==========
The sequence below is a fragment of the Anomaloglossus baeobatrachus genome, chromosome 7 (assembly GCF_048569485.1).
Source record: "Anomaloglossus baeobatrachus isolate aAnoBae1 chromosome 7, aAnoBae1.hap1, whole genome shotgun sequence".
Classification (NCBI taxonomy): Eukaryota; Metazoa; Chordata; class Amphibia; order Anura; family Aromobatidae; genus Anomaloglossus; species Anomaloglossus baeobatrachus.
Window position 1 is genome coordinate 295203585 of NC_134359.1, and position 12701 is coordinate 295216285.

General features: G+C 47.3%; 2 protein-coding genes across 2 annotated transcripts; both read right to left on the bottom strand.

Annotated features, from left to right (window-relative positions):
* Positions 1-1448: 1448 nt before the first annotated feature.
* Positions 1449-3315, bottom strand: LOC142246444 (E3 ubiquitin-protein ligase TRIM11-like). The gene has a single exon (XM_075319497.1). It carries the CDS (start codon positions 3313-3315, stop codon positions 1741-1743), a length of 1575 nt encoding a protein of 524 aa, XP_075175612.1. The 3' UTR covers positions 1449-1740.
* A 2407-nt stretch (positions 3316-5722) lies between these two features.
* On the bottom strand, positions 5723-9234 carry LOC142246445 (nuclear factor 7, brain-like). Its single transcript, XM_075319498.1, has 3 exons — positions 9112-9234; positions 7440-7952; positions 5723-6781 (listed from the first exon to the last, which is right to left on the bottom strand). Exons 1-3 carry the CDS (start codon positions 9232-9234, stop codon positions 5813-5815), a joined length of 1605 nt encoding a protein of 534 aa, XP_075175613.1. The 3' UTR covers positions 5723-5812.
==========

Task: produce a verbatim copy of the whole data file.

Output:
The sequence below is a fragment of the Anomaloglossus baeobatrachus genome, chromosome 7 (assembly GCF_048569485.1).
Source record: "Anomaloglossus baeobatrachus isolate aAnoBae1 chromosome 7, aAnoBae1.hap1, whole genome shotgun sequence".
Classification (NCBI taxonomy): Eukaryota; Metazoa; Chordata; class Amphibia; order Anura; family Aromobatidae; genus Anomaloglossus; species Anomaloglossus baeobatrachus.
Window position 1 is genome coordinate 295203585 of NC_134359.1, and position 12701 is coordinate 295216285.

General features: G+C 47.3%; 2 protein-coding genes across 2 annotated transcripts; both read right to left on the bottom strand.

Annotated features, from left to right (window-relative positions):
* Positions 1-1448: 1448 nt before the first annotated feature.
* Positions 1449-3315, bottom strand: LOC142246444 (E3 ubiquitin-protein ligase TRIM11-like). The gene has a single exon (XM_075319497.1). It carries the CDS (start codon positions 3313-3315, stop codon positions 1741-1743), a length of 1575 nt encoding a protein of 524 aa, XP_075175612.1. The 3' UTR covers positions 1449-1740.
* A 2407-nt stretch (positions 3316-5722) lies between these two features.
* On the bottom strand, positions 5723-9234 carry LOC142246445 (nuclear factor 7, brain-like). Its single transcript, XM_075319498.1, has 3 exons — positions 9112-9234; positions 7440-7952; positions 5723-6781 (listed from the first exon to the last, which is right to left on the bottom strand). Exons 1-3 carry the CDS (start codon positions 9232-9234, stop codon positions 5813-5815), a joined length of 1605 nt encoding a protein of 534 aa, XP_075175613.1. The 3' UTR covers positions 5723-5812.